Since 2002, Planetary Radio has visited with a scientist, engineer, project manager, advocate, or writer who provides a unique perspective on the quest for knowledge about our solar system and beyond. The full show archive is available for free.
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Jeremy Graeber, the assistant launch director at Kennedy Space Center in Florida, joins Planetary Radio to recount his experience on the night of Artemis I’s historic launch.
Space exploration historian Michael Neufeld traces the fascinating history of one of NASA’s most successful programs of planetary exploration.
Planetary Society chief of D.C. operations Brendan Curry returns for a look ahead at what to expect in 2022.
The Coalition for Deep Space Exploration’s Mary Lynne Dittmar talks with Casey Dreier about how and why spacefaring nations prioritize funding for space development and exploration.
Space historian Dr. Roger Launius joins the show to explain why Apollo happened the way it did, how a moonshot briefly became a solution to a national security problem, and why it is unlikely to happen again.
Can NASA return astronauts to the Moon by 2024? Vice President Mike Pence shocked the space community by announcing this ambitious new goal just weeks after the Trump Administration proposed a half-billion dollar cut to the space agency.
The last few days have seen developments that will shape the space exploration plans of Canada and the USA. The Planetary Society’s Kate Howells is a member of Canada’s Space Advisory Board. She reviews the nation’s new space policy.
Mat Kaplan’s Huntsville, Alabama trip wraps up with a tour of the historic and history-making Marshall Space Flight Center. Join him at the control center for research underway on the International Space Station, under a tent where a critical component of the Space Launch System rocket is getting finishing touches, in a conversation about the Fermi spacecraft’s search for the universe’s biggest explosions, and with the Center’s Associate Director for Technical efforts.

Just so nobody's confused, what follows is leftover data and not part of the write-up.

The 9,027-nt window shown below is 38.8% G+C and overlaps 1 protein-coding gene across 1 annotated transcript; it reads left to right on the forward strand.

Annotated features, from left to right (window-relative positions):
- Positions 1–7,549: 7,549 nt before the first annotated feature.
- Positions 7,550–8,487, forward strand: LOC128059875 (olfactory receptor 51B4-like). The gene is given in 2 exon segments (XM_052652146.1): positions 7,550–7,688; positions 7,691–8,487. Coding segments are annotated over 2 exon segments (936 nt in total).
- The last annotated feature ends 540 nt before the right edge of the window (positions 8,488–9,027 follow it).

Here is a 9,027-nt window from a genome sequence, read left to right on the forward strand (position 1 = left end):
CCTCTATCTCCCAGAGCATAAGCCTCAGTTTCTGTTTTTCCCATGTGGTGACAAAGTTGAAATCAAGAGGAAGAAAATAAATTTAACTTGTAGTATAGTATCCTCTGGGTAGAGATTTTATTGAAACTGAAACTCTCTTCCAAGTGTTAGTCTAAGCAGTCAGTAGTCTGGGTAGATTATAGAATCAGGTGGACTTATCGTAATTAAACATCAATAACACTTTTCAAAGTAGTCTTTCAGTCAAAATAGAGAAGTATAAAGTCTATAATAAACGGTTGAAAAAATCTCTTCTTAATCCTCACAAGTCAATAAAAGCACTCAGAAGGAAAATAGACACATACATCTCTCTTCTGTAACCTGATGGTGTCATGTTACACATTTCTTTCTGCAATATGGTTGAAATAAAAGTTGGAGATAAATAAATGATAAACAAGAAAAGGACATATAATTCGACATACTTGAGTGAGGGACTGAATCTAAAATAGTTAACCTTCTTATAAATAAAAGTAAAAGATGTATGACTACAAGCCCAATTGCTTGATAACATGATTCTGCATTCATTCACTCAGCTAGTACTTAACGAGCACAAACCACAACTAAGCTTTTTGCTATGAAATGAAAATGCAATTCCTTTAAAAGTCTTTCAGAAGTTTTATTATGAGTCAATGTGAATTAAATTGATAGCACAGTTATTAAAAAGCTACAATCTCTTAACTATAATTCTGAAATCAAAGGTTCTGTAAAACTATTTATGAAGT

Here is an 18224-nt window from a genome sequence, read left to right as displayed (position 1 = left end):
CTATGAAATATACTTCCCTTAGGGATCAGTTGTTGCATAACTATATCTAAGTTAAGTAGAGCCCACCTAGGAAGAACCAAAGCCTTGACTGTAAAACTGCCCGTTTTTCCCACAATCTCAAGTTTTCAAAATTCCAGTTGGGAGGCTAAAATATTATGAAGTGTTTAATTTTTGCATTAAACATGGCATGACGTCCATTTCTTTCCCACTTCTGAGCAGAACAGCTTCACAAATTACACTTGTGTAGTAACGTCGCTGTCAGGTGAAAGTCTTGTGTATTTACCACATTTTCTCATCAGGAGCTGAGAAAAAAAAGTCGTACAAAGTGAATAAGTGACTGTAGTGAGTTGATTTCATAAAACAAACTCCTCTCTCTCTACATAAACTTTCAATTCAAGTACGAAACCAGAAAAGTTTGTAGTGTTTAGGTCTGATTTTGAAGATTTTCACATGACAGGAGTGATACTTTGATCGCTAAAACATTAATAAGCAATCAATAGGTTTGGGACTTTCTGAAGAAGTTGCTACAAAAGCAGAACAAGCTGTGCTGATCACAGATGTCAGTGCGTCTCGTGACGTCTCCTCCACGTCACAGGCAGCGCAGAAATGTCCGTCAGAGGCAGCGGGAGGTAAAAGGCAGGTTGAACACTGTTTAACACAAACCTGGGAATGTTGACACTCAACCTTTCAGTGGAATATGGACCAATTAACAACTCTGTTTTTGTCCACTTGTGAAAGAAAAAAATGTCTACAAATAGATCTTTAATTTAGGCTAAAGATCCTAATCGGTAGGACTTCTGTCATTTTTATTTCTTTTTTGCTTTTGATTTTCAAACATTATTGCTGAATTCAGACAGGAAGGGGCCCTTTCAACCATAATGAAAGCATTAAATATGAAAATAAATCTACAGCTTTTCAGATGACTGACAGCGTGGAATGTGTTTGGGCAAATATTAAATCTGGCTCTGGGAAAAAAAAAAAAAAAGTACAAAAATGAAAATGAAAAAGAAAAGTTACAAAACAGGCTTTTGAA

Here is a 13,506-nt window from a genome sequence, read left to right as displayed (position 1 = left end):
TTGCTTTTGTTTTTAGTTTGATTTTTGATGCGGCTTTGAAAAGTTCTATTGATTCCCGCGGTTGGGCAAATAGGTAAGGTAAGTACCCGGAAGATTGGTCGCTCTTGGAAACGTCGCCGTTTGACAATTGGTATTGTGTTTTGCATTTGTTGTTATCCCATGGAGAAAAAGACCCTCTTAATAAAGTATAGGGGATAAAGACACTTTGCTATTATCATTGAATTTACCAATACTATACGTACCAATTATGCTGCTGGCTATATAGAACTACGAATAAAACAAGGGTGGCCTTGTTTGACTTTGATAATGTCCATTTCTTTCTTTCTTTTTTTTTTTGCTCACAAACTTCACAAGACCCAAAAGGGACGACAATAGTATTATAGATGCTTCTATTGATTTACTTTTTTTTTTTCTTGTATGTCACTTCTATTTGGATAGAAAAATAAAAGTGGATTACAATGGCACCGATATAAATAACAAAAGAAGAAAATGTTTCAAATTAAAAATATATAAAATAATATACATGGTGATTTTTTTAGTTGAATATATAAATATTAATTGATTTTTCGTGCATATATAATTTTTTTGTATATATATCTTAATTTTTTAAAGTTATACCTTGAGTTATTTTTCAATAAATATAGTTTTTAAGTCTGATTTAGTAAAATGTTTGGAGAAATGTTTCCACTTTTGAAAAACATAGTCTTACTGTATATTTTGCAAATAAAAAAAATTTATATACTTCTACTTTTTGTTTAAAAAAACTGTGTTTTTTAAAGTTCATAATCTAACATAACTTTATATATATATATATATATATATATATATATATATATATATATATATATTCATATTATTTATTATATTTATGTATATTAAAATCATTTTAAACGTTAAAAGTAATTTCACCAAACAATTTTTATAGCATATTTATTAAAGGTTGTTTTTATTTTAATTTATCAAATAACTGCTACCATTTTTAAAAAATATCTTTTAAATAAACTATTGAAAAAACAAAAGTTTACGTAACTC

The human journey to the Red Planet is long and hard, but Mat’s conversation with three NASA Associate Administrators at the Humans to Mars Summit was filled with cautious optimism.
Moon or Mars? Should NASA depend on private companies? What’s the goal of human spaceflight? These questions were debated three decades ago, yet are just as relevant today. Does that mean space policy is stagnant?
The longtime editor of outstanding online space news source Universe Today has just written about nine robotic missions of exploration in
Planetary Society Digital Editor Jason Davis returns with the story of the ten-day trek across the South he just completed with two Society colleagues.
Space historian and policy expert John Logsdon joins Mat Kaplan for a fascinating conversation about how the US could have lost the race to the moon.
In our third episode, we debate the risks and rewards of tying the future of a Europa mission to the fate of NASA's massive Space Launch System rocket. Also, NASA just announced that the next Mars rover will cost $2.4 billion—$900 million more than initially thought. But the mission is not considered over budget. Why not? Lastly, the U.S. just generated 50 grams of Plutonium-238, the largest amount in nearly thirty years. We celebrate the successful effort to create this critically important, though highly toxic, power source for deep space spacecraft.
She has spent most of her life working toward a bright future for humanity in space, and Lori Garver has lost none of her passion. She visited the Planetary Society for a wide-ranging conversation with Mat Kaplan.
In the premiere of this new monthly series we briefly examine the latest move by the House of Representatives in the game of NASA's budget and then discuss what Lockheed Martin's new
Cassini Mission Project Scientist Linda Spilker returns with the latest discoveries at the beautiful ringed planet, its moons and its rings.
Bruce Betts, Jason Davis, Casey Dreier and Emily Lakdawalla gather with Mat Kaplan for a fascinating and informative Planetary Radio Extra year-in-review roundtable discussion.
Our year-end review features the “best of 2015” lists from Jason Davis, Casey Dreier, Emily Lakdawalla and Bill Nye the Science Guy. What’s Up offers planets, a comet, and a nice prize package for the space trivia contest.
Digital editor Jason Davis is a lucky guy. He follows and reports on human spaceflight progress, as well as the progress of the LightSail solar sail, which is about a year from its next flight.